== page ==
Remember Gomer Pyle USMC?
A 60’s classic sitcom.
And who can forget his trademark exclamation of astonishment: “WELL SURPRISE, SURPRISE!”
We were reading a magazine the other day called “Rock to Road,” a publication that is produced and sent out to the Road construction industry and their sub trades.
In that issue of the magazine was an article of very specific interest.
Read it for yourself at :
There were a few choice parts that made us exclaim “WELL SURPRISE, SURPRISE!”.
1) There is a new material being used in crushing and sorting machines that replaces the heavy wire mesh sorting mechanism, lowering the noise levels generated by the usual rock on metal banging! Even better, the rubber-like “mats” last longer than the wire meshing, which will actually reduce the cost of replacing the wire so often.
So….the aggregate industry can take the moral high ground and emphatically declare they actually care enough about their “receptor” neighbours to use a synthetic based screening material instead of metal to reduce the noise they produce.
What great neighbours they will be! And, they will save money in the process! But that’s OK, let them brag. It’s still a win for all of us little guys!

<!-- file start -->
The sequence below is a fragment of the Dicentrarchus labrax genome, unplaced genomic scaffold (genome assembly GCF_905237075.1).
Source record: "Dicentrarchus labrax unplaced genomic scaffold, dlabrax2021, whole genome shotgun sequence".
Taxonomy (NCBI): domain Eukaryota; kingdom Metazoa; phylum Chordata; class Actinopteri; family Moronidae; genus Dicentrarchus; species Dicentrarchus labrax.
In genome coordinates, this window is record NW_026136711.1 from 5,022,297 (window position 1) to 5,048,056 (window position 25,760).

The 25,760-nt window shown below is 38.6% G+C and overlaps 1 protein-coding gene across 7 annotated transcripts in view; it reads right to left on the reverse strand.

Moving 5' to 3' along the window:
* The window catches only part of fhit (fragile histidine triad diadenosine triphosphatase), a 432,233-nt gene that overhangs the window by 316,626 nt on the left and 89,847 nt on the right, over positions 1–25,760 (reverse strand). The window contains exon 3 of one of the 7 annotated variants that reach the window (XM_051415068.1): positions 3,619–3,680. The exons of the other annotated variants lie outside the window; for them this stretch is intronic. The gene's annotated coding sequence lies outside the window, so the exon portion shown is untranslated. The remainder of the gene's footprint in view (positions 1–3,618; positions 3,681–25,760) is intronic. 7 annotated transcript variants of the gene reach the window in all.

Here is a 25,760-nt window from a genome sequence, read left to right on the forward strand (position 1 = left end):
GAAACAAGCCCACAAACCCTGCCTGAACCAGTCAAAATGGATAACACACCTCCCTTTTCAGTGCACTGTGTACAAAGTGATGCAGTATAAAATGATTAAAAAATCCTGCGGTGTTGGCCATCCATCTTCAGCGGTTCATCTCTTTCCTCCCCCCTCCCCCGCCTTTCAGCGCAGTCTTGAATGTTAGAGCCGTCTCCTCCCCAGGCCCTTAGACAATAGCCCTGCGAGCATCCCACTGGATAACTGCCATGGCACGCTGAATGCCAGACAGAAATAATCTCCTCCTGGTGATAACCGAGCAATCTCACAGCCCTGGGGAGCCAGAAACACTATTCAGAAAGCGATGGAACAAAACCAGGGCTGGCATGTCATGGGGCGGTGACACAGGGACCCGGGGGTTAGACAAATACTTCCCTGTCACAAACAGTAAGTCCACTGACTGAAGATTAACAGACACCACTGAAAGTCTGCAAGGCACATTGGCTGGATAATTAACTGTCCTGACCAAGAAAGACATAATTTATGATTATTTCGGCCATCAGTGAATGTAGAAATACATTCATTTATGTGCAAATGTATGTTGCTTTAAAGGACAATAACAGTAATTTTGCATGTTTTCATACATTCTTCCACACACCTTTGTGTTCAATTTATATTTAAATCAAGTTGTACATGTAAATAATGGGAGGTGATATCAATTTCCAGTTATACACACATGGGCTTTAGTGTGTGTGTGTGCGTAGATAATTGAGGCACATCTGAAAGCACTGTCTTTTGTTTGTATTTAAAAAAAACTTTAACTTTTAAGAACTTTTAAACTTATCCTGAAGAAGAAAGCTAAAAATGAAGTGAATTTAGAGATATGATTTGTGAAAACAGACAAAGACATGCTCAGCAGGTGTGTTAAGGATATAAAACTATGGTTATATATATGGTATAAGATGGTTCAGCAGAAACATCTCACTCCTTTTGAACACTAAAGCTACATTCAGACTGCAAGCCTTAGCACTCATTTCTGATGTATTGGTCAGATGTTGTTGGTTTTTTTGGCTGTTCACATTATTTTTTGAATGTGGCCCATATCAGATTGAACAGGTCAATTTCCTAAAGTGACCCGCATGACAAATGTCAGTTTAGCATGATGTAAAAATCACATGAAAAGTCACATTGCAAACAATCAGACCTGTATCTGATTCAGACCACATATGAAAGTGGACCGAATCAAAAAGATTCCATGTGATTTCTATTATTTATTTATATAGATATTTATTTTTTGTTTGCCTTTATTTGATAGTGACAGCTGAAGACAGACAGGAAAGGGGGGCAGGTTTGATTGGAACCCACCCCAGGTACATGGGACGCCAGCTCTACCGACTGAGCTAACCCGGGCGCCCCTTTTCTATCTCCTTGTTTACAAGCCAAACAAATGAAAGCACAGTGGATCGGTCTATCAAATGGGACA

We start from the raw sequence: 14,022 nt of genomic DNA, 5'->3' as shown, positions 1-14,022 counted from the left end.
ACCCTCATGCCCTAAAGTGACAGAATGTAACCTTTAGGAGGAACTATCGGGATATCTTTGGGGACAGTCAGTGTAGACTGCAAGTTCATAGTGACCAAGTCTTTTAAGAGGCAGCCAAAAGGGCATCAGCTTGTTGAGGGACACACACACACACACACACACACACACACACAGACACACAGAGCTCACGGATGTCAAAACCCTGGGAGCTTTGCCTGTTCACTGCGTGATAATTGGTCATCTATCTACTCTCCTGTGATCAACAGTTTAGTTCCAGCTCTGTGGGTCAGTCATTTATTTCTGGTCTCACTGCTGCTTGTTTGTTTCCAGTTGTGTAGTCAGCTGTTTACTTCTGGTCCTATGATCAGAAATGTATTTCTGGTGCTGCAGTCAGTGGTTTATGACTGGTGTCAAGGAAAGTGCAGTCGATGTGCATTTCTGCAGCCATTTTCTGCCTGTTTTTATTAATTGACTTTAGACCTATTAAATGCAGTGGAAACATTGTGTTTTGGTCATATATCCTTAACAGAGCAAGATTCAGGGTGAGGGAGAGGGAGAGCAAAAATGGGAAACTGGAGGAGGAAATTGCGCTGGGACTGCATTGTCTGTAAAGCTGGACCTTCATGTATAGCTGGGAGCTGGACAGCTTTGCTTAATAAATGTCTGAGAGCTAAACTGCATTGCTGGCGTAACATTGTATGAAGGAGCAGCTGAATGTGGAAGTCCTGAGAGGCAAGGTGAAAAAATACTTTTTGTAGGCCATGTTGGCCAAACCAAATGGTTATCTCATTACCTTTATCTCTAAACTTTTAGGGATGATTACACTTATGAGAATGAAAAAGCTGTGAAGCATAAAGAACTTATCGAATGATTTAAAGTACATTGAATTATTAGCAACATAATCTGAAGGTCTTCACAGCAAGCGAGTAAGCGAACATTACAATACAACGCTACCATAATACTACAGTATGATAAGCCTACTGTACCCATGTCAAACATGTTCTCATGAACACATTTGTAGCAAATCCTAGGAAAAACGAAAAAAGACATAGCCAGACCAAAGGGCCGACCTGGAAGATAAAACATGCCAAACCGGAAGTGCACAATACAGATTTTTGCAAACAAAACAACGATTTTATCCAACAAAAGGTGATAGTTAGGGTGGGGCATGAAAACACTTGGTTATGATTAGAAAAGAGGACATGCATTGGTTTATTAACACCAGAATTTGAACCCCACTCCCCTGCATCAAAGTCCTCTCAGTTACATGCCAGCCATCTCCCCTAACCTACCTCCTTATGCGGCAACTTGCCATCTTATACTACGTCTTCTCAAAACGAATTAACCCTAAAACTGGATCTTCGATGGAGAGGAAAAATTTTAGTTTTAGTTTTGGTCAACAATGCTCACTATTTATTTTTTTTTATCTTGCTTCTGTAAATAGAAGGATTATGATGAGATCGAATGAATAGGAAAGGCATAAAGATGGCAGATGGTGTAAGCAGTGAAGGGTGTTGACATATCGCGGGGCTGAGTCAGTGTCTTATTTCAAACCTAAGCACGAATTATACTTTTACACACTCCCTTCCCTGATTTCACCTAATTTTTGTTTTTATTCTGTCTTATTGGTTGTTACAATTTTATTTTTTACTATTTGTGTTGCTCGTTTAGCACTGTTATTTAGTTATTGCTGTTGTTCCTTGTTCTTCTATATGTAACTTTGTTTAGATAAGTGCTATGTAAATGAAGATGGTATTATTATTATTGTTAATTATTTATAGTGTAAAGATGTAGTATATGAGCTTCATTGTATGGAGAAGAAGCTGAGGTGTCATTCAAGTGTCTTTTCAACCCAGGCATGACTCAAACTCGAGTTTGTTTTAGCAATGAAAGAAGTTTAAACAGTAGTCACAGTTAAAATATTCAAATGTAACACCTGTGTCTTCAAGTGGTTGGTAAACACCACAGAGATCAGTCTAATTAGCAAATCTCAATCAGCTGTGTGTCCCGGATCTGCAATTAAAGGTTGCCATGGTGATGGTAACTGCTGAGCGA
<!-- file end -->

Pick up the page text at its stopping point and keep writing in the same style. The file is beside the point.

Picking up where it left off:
2) The information helped explain to the current operators that there is a “NEW” noise standard from the Ministry of Environment (MOECC) that they must meet. It’s called NPC-300 and the new guidelines came into effect as of August 2013.
We had not heard of this new noise regulation, so we actually emailed the MOECC asking for clarification. The MOECC was very helpful, calling us to discuss the “NEW” guidelines.
Well, “SURPRISE SURPRISE”, this is NOT a new guideline, but has been on the books for years.
Here it is. The decibel levels in pits must be measured to every bedroom window pane in a house facing a pit or quarry, even if it happens to be a second or third floor window. The Industry standard has been to assume they only have to worry about ground level bedroom windows! OOPS!
It seems the article was explaining to operators that they could reduce their noise levels by using this new screening material instead of raising those very costly “berms” to stay within regulation of those “NEW” MOECC noise regulations.
So…we asked MOECC the following question:
If the planning reports, produced by the Aggregate Industry and approved by the Municipalities, do not point out that there are “sensitive receptor units” which are two and three story houses with bedroom windows facing the pit or quarry, would the MOECC know about them when they approved the application?
Well again we say “SURPRISE SURPRISE!”
NO! The MOECC would have no clue that the residential buildings surrounding a pit or quarry would be anything more then one story high.
So….that means that any pit or quarry currently in operation, that has a defined “sensitive receptor unit” bedroom window facing it that is more then one story high, is probably operating outside MOECC regulated sound levels!
Say it for us Gomer…say it!